Nine Philly-rooted projects to support on Bandcamp Friday - WXPN | Vinyl At Heart

After taking a bit of a summer break, Bandcamp Friday is back for the month of August. The digital music retailer is waiving its fees until tonight at midnight PT / 3 a.m. ET, meaning 100% of every dollar you spend on the site in that time goes directly to the artist (or their label, for those who release their music through indie labels that use the site).

It’s a great way to shop local and directly support your scene, particularly in these uncertain late pandemic days, and we recommend you get started with these nine Philadelphia-rooted projects below! For more, explore our past Bandcamp Friday shopping guides, or simply explore the Philadelphia tag on Bandcamp. – John Vettese

Todd Fausnacht – Sketches That Have Slithered Through the Characters’ Shell

New in Todd Fausnacht’s extensive discography is Sketches That Have Slithered Through the Characters’ Shell, a full-length alt-folk jam. Typical of Fausnacht’s musical stylings, Sketches sounds as if it was recorded in an earlier decade, with influences like Bob Dylan and Blind Willie McTell. Layers of finger plucked guitar and vulnerable lyrics are the core of this record, and the surrounding full-band accompaniments make this record a great buy. – Paige Walter

Attia Taylor – “Dog And Pony Show”

Philly born, Brooklyn-based indie-psychedelic singer-songwriter Attia Taylor has been a favorite of ours at The Key since finding her earliest releases on MySpace almost a decade ago. These days, Taylor’s music is wrapped in finely-tuned electropop production, with her trademark minimal, meditative lyrics, and the recent “Dog And Pony Show” is awash in effervescent natural images that keep you coming back for more. – John Vettese


With FUCK — an album title best not mentioned in mixed company — UgLi premieres their brand of 90’s alt-rock power punk. It’s the kind of self-aware, teenage angst record everyone growing up in the suburbs needs to hear. Even more, it has a mature and slow side as well. UgLi is starting a punk revolution in Philly, and this record is just the beginning. – P.W.

Alikho Igama – “Devil May Cry”

Released earlier this week, “Devil May Care” — the newest from Philly MC and songwriter Alikho Igama — is a groovy single based around jazzy Afrobeat tones and introspective bars. Igama’s voice is gravelly and contemplative in the vein of outside-the-box artists from legends like MF DOOM to emerging voices like Philly’s Savan De Paul, and the song finds him reflecting on rejection and perseverance: “got me feeling sick, I could kick the bucket / but I’ve got a lot more to live, more stories to tell / myself to give, my personal Hell.” It’s a fine an introduction as any to the the collection of singles in Igama’s Bandcamp back-catalog. – J.V.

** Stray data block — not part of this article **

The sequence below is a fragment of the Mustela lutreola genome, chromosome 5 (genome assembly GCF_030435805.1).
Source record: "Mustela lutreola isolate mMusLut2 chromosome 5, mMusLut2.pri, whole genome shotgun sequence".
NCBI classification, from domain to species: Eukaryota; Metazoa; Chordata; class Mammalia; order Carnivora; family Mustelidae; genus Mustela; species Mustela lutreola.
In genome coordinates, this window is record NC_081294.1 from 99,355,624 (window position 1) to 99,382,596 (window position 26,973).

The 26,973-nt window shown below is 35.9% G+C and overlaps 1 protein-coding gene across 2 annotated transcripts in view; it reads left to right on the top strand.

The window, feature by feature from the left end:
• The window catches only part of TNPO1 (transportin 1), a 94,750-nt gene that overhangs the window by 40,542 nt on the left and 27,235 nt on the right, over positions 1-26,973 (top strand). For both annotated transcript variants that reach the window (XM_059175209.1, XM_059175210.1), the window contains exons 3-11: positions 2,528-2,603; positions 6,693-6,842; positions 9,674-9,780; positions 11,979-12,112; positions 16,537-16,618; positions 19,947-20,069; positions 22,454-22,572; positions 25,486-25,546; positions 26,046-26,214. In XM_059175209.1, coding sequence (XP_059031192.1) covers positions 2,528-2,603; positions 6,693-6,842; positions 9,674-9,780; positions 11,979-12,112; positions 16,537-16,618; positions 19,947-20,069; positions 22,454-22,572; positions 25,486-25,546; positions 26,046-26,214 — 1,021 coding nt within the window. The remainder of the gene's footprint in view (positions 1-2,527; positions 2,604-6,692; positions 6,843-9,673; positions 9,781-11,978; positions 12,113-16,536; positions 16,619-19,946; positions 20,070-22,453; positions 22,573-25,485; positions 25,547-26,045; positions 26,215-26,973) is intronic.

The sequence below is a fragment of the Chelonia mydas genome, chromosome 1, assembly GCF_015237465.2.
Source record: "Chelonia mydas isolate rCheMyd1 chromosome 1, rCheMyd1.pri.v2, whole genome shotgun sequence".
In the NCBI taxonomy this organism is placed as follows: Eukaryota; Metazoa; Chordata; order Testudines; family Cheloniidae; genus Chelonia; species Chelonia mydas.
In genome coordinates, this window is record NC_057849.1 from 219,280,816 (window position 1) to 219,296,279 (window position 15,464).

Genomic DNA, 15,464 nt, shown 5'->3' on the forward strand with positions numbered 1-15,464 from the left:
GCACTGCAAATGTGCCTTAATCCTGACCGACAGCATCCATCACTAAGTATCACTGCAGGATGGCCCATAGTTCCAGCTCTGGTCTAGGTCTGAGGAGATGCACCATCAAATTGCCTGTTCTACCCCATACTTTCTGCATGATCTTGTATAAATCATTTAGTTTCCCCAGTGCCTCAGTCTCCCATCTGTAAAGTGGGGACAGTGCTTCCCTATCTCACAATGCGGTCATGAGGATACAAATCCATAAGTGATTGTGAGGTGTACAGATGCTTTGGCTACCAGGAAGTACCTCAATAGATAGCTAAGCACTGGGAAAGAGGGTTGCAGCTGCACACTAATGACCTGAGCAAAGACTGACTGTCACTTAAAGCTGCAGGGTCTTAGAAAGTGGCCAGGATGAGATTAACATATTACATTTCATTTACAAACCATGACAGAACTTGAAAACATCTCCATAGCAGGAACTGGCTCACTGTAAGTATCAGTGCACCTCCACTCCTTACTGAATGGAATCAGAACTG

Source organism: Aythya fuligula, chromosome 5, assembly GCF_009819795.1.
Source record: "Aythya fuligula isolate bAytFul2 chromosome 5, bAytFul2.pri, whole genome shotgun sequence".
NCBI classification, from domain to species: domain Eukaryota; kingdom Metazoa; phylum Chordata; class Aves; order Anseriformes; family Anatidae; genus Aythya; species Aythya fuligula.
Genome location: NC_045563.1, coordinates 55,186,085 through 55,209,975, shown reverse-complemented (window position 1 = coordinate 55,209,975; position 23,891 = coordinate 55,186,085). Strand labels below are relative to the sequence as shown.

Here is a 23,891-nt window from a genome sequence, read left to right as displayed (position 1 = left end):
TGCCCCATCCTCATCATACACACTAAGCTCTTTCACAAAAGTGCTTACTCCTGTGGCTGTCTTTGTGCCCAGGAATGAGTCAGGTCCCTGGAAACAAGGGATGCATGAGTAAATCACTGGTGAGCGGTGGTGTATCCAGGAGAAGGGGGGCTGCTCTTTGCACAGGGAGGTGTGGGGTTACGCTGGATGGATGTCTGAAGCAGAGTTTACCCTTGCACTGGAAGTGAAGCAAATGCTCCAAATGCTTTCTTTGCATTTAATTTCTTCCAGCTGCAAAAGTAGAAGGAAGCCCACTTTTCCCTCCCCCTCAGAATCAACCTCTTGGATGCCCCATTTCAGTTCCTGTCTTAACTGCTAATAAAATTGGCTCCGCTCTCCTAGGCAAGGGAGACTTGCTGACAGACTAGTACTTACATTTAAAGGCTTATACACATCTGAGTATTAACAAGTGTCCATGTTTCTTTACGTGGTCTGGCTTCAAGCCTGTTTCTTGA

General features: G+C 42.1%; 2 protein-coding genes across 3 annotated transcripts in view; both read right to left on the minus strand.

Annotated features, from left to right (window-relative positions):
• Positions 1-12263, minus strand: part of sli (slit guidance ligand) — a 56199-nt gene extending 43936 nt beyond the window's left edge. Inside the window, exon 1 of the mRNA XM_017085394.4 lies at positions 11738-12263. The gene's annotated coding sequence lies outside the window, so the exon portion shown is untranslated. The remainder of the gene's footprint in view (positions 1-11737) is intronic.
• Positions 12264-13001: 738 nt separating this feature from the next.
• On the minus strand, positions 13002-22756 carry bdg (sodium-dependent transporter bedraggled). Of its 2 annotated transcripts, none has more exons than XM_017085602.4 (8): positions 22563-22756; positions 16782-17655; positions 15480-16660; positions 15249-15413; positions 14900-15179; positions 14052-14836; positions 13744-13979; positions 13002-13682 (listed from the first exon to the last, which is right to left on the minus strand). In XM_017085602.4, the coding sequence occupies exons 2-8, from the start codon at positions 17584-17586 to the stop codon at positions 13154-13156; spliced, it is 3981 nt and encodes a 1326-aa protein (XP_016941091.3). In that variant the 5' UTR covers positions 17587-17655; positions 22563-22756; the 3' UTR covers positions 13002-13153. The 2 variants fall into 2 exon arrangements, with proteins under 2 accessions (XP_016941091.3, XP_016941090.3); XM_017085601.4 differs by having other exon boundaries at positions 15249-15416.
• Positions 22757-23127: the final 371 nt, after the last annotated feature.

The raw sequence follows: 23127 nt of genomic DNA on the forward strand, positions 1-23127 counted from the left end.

Nazeer Art’aud – Mister Larry’s Looney Funhouse

This project by Nazeer Art’aud might shock you to hear without a proper introduction: it’s Art’aud’s play on a children’s record but with a dark, twisted message. “Mister Larry” is the ringleader of his own crazy circus. The musical themes on Looney Funhouse are bright and exuberant, but the lyrical ones are grave. But don’t let that scare you away — Art’aud knows rhythm and soul. – P.W.

Tubey Frank – “Rose Colored Shades (Radio Edit with Nazeer Art’aud)”

Speaking of Nazeer Art’aud, you can also hear him in action on this new remix of Philly indie singer-songwriter Tubey Frank’s “Rose Colored Shades.” Originally a solitary folky track from the 2020 album Quarantine Sketches, it’s transformed into a kaleidoscopic psych-pop song of Broken Social Scene proportions, with Art’aud barring down about halfway through the proceedings. – J.V.

TOKiMONSTA ft. VanJess – “Say Yes”

This song might be the furthest thing from a Philly track in this month’s Bandcamp Friday shopping guide, but LA electronic artist TOKiMONSTA’s incredible house / trance reinvention of “Say Yes” — a song made famous by Floetry during the city’s turn-of-the-millennium Black Lily neo-soul era — is a thrilling spin on a Philadelphia classic, with Nigerian-American duo VanJess handling the vocals masterfully. – J.V.

Jackson Pines – Close To Home

For their second full-length and fourth project overall, New Jersey-rooted and Philly-based three-piece Jackson Pines deliver 12 tracks of heartwarming, reflective music that at once shows their folk origins while also flexing the reflective rock sound that they’re gradually growing into. Exploring themes like family ties, youthful nostalgia, and the stress and strain of life in 2020s America, songwriter and frontperson Joe Makoviecki sings with honesty and compassion aimed at bringing folks together in divided times. – J.V.

andrew. – POP 1967

Local indie imprint U Don’t Deserve This Beautiful Art is a reliable spot to hear left-of-center hip-hop — from Philly, yes, but also from all around the country — and Philly’s andrew. is one of the newest members of their big weird family. Local MC Zilla Rocca put us on to this album saying it sounded like “if Blind Melon and beck made a rap album with Guru from gangstarr”; we were immediately on board for the ride. The textures are sleek soul grooves, breezy kit beats, and a vocal that’s grizzly like Aesop Rock on the verses, then channels the spirit of The Biz on the playfully sung hooks. “Sad songs are always easy to write / cause most days that’s how I felt in my life” andrew. raps on the opening “Losing Streak,” and while moments of this record come from these places of deep distress, it’s spun into a thing of joy. – J.V.

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